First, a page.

Choose the Right Doctor
For some people, giving birth is a breeze. For others, complications require a cesarean section. But if you're somewhere in between, here are some things you can do to reduce your chances of having a c-section.
In many cases, the practitioner you choose can have a great impact on your chances of having a c-section. For this reason, it's important to do some research before you decide who will deliver your baby.
Different doctors have different opinions about cesareans, so ask them about their cesarean rate and discuss how they'd handle different birth scenarios, suggests Bruce Flamm, MD, an ob-gyn at Kaiser Medical Center in Riverside, California, and a spokesman for the American College of Obstetricians and Gynecologists. You'll also want to discuss what skills the doctor has for pushing a borderline situation toward a vaginal delivery.
For example, breech babies can sometimes be turned, notes Joseph Collea, MD, professor and director of maternal-fetal medicine at Georgetown University Hospital in Washington, D.C. Unfortunately, not all doctors are trained in the procedure, called external version.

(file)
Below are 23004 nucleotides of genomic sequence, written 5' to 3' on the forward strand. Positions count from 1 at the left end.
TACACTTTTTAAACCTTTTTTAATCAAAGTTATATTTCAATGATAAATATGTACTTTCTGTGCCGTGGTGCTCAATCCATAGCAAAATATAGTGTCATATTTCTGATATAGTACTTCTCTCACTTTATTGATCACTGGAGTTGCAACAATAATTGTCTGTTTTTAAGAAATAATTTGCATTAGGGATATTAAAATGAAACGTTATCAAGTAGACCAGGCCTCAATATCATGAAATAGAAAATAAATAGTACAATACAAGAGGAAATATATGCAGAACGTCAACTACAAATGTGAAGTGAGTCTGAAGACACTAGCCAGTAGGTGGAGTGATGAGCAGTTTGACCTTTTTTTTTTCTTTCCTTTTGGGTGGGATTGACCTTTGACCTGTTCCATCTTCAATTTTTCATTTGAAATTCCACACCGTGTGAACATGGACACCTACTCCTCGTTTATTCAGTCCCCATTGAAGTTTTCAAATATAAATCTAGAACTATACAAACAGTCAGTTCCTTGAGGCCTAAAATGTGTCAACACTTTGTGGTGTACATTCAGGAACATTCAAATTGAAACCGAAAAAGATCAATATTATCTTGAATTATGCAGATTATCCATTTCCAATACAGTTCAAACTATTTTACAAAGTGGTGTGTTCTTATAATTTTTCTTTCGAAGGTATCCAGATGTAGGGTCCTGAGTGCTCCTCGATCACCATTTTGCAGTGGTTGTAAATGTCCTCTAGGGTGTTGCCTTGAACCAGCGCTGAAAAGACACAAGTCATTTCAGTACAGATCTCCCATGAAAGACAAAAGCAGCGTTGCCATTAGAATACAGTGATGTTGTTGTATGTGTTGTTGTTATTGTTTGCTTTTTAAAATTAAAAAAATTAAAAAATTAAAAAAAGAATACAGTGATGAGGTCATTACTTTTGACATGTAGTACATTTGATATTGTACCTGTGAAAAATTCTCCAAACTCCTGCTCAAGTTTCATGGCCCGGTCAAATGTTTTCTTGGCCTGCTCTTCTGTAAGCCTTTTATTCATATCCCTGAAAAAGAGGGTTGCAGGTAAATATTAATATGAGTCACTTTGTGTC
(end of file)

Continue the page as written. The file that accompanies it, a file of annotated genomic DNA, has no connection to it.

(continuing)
Make Your Wishes Known
Once you choose a practitioner, it's extremely important to communicate your wishes early on. If you let your practitioner know at the very beginning that you want to do everything reasonable to avoid a cesarean, she can proceed with that in mind and you're more likely to wind up with the birth you want, points out Dr. Flamm.
One important topic to talk about is how your doctor uses the fetal monitor. Once the monitor is strapped to your belly, you can't walk around or change positions, so ask your practitioner if she'll consider intermittent monitoring, which allows the patient to take off the monitor and move around. Numerous studies have demonstrated that walking around and changing positions can reduce the cesarean rate by speeding up the progression of labor.
If you've had a c-section in the past, ask your doctor or midwife about the possibility of a vaginal birth after a c-section, also known as VBAC. Though doctors used to think this scenario would cause the uterus to rupture along the scar line, advanced surgical methods have reduced these odds. For some women it's a safe option, so talk to your practitioner to see if it's an appropriate choice for you.
Reviewed 11/02 by Elizabeth Stein, CNM
All content here, including advice from doctors and other health professionals, should be considered as opinion only. Always seek the direct advice of your own doctor in connection with any questions or issues you may have regarding your own health or the health of others.